Trump Loses Another Battle To Shield His Tax Returns From House Committee

The former president may try to go to the U.S. Supreme Court next.

A federal appeals court on Thursday denied former President Donald Trump’s request to reconsider a ruling that his tax returns can be disclosed to a House committee.

Trump may take the fight next to the U.S. Supreme Court. But the appeals court refused a request to automatically withhold the release of records pending such a challenge.

The full U.S. Court of Appeals for the District of Columbia Circuit upheld an August decision of a three-judge panel that it would not shield the returns from the House Ways and Means Committee. There were no dissents noted in the order Thursday.

Trump promised while campaigning in the 2016 presidential election that he would release his tax returns if he won (presidential candidates typically release their tax returns during the campaign). He never did, however, and after raising several excuses, later said the public “didn’t care” about his taxes.

Democrats hailed Thursday’s ruling.

The public has a right to see the returns, said Rep. Bill Pascrell (D-N.J.), chair of the Ways and Means oversight subcommittee.

“It has been 1,303 days since we made a legal demand for Trump’s tax returns ― nearly as long as the Civil War. I’ve been leading this fight and never given up. Americans deserve to know exactly how far Trump’s crimes go,” Pascrell noted on Twitter.

The law has always been on our side,” House Ways and Means Committee Chair Richard Neal (D-Mass.) said in a statement to Bloomberg. “Once again, the court has affirmed the strength of our position. We’ve waited long enough — we must begin our oversight of the IRS’s mandatory presidential audit program as soon as possible.”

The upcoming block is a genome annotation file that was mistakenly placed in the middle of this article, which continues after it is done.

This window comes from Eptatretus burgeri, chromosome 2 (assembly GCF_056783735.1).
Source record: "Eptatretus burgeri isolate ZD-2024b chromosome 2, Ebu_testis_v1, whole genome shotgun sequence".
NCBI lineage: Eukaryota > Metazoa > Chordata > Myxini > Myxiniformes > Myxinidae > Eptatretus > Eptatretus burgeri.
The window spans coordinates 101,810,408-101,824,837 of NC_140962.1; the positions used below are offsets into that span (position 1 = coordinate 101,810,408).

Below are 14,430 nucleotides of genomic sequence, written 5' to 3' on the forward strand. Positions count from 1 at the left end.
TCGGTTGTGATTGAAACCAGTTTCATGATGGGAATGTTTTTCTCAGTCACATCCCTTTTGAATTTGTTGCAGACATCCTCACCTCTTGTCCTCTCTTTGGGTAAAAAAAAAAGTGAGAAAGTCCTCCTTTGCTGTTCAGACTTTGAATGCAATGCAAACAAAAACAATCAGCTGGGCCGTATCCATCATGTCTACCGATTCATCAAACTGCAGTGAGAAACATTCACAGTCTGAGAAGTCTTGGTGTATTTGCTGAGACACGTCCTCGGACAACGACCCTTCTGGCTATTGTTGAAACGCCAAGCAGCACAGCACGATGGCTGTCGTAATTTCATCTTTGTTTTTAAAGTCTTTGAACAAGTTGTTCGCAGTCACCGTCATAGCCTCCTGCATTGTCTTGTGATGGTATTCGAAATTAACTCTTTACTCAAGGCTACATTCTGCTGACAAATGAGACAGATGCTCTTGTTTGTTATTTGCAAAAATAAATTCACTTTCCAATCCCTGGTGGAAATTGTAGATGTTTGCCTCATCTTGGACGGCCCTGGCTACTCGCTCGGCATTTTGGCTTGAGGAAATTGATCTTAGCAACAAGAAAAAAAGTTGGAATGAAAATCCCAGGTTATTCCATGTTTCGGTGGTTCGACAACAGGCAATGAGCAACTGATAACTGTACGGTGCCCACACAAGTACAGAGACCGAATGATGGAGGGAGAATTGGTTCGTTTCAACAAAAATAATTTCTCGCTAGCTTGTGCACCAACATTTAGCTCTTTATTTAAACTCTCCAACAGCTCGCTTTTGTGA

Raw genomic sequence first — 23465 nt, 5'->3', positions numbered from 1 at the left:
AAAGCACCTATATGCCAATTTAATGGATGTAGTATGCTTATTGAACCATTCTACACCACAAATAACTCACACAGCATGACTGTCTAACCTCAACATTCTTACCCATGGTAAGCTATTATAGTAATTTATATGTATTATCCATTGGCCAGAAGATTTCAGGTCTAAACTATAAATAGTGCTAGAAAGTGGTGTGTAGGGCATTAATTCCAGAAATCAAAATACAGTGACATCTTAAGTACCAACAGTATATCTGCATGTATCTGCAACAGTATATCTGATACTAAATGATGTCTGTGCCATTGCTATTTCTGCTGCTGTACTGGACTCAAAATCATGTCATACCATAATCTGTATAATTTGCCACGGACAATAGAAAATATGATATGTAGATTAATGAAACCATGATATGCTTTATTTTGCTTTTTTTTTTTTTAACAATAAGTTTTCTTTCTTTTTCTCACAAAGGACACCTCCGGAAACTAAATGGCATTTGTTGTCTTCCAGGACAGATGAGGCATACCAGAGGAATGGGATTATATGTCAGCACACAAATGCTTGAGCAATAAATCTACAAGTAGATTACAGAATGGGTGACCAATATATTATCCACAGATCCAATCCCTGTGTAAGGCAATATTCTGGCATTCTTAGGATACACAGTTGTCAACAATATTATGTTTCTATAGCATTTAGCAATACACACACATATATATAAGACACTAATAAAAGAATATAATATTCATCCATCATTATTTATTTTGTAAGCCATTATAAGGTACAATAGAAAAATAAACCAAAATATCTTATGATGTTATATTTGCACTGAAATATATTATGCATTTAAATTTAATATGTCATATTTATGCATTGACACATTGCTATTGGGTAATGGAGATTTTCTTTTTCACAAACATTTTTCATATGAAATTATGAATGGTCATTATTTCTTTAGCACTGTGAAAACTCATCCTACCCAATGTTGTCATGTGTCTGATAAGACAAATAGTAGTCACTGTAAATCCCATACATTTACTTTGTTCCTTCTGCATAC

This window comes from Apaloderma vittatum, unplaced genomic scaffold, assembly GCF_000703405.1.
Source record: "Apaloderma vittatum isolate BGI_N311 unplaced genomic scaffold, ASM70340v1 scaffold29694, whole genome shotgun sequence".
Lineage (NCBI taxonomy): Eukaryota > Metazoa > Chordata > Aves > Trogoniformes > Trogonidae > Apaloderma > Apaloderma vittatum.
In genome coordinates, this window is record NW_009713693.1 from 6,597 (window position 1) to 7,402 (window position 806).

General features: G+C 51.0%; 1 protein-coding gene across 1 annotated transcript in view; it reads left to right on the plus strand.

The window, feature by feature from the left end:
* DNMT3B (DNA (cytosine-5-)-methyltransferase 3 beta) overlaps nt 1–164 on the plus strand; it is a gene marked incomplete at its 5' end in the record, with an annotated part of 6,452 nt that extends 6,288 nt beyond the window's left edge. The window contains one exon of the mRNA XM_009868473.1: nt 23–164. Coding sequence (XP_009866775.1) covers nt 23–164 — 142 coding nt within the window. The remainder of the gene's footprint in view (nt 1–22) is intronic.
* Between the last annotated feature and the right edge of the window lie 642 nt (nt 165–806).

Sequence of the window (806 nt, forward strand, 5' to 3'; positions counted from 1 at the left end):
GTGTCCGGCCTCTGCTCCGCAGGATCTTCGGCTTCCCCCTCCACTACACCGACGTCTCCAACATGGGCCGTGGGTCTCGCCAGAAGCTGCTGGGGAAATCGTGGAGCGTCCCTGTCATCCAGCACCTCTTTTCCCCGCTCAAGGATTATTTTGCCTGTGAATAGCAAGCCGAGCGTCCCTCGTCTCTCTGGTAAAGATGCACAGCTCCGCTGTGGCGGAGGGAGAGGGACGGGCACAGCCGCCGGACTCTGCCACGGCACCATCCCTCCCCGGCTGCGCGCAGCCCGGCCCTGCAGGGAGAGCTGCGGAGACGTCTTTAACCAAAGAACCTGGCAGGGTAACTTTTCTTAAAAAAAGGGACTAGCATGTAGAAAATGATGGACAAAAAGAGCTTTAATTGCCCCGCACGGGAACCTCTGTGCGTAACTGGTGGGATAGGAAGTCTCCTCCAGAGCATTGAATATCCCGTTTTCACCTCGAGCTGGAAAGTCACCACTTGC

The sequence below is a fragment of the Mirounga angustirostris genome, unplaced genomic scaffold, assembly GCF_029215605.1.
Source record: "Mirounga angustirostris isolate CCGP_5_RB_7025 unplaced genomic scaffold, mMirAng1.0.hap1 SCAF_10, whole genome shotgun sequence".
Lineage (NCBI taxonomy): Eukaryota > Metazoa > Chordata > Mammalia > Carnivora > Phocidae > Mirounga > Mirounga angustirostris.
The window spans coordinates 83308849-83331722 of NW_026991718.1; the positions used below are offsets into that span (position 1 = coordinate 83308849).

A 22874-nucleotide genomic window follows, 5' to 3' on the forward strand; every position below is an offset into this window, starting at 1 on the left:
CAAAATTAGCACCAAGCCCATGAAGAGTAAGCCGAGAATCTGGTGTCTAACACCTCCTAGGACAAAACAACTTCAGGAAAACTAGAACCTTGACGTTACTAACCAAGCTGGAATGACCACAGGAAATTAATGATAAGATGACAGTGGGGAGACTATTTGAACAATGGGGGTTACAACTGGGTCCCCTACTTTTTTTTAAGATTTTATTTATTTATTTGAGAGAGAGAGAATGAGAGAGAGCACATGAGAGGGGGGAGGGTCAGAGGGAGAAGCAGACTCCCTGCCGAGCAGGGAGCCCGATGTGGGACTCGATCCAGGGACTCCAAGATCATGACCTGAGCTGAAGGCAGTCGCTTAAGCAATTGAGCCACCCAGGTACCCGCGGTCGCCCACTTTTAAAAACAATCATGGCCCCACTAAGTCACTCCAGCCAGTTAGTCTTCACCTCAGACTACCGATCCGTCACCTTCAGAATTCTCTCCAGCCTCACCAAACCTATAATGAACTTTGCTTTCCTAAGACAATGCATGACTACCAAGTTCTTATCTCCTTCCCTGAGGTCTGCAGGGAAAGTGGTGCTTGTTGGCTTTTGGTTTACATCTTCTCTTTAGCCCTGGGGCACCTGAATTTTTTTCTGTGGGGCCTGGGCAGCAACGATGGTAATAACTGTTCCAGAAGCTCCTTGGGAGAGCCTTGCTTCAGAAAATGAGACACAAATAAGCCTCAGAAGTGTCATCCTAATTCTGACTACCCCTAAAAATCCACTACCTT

Neal had requested six years’ worth of Trump’s returns from the Internal Revenue Service in 2019, citing a century-old law that allows the leaders of congressional tax committees to request the returns of any taxpayer from the Treasury Department. The committee sued when the department, under Trump, refused the request.

The appeals panel agreed with a lower court ruling that lawmakers had “a legitimate legislative purpose” in examining the records, which was to assess whether the current auditing system for presidents is sufficient.

It’s unclear if the Supreme Court would review the latest ruling — or if Trump would be successful. The Supreme Court ruled last year that Trump’s taxes could be turned over to a prosecutor in Manhattan.

Trump’s company, the Trump Organization, is currently on trial in Manhattan for a suspected tax-dodging scheme that involved payments to executives that included perks like pricey homes and cars that were allegedly unreported.

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